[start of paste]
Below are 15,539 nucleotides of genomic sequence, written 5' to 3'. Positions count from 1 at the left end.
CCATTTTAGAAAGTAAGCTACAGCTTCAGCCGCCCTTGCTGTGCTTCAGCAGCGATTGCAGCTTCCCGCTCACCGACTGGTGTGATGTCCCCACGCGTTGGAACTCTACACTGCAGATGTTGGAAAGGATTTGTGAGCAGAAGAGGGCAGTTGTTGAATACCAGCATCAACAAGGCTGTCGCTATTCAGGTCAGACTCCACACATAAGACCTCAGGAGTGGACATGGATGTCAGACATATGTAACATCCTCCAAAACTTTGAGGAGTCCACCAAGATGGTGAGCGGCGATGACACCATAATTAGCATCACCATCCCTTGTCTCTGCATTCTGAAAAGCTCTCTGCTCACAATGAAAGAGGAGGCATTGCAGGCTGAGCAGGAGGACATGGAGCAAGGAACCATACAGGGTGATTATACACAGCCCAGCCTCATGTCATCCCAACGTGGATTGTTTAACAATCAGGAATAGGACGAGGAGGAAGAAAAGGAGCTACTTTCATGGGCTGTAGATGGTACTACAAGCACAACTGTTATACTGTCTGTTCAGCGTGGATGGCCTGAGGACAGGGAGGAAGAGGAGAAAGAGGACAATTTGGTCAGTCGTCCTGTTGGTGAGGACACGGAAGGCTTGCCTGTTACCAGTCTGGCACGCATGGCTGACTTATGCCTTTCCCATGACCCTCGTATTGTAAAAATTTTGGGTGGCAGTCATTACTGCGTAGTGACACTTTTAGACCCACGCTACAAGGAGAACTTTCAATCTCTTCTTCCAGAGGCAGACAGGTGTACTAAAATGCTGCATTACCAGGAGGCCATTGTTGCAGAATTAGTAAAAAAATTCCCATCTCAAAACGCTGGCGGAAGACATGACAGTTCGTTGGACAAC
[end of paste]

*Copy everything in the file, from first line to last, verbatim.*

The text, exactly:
Below are 15,539 nucleotides of genomic sequence, written 5' to 3'. Positions count from 1 at the left end.
CCATTTTAGAAAGTAAGCTACAGCTTCAGCCGCCCTTGCTGTGCTTCAGCAGCGATTGCAGCTTCCCGCTCACCGACTGGTGTGATGTCCCCACGCGTTGGAACTCTACACTGCAGATGTTGGAAAGGATTTGTGAGCAGAAGAGGGCAGTTGTTGAATACCAGCATCAACAAGGCTGTCGCTATTCAGGTCAGACTCCACACATAAGACCTCAGGAGTGGACATGGATGTCAGACATATGTAACATCCTCCAAAACTTTGAGGAGTCCACCAAGATGGTGAGCGGCGATGACACCATAATTAGCATCACCATCCCTTGTCTCTGCATTCTGAAAAGCTCTCTGCTCACAATGAAAGAGGAGGCATTGCAGGCTGAGCAGGAGGACATGGAGCAAGGAACCATACAGGGTGATTATACACAGCCCAGCCTCATGTCATCCCAACGTGGATTGTTTAACAATCAGGAATAGGACGAGGAGGAAGAAAAGGAGCTACTTTCATGGGCTGTAGATGGTACTACAAGCACAACTGTTATACTGTCTGTTCAGCGTGGATGGCCTGAGGACAGGGAGGAAGAGGAGAAAGAGGACAATTTGGTCAGTCGTCCTGTTGGTGAGGACACGGAAGGCTTGCCTGTTACCAGTCTGGCACGCATGGCTGACTTATGCCTTTCCCATGACCCTCGTATTGTAAAAATTTTGGGTGGCAGTCATTACTGCGTAGTGACACTTTTAGACCCACGCTACAAGGAGAACTTTCAATCTCTTCTTCCAGAGGCAGACAGGTGTACTAAAATGCTGCATTACCAGGAGGCCATTGTTGCAGAATTAGTAAAAAAATTCCCATCTCAAAACGCTGGCGGAAGACATGACAGTTCGTTGGACAAC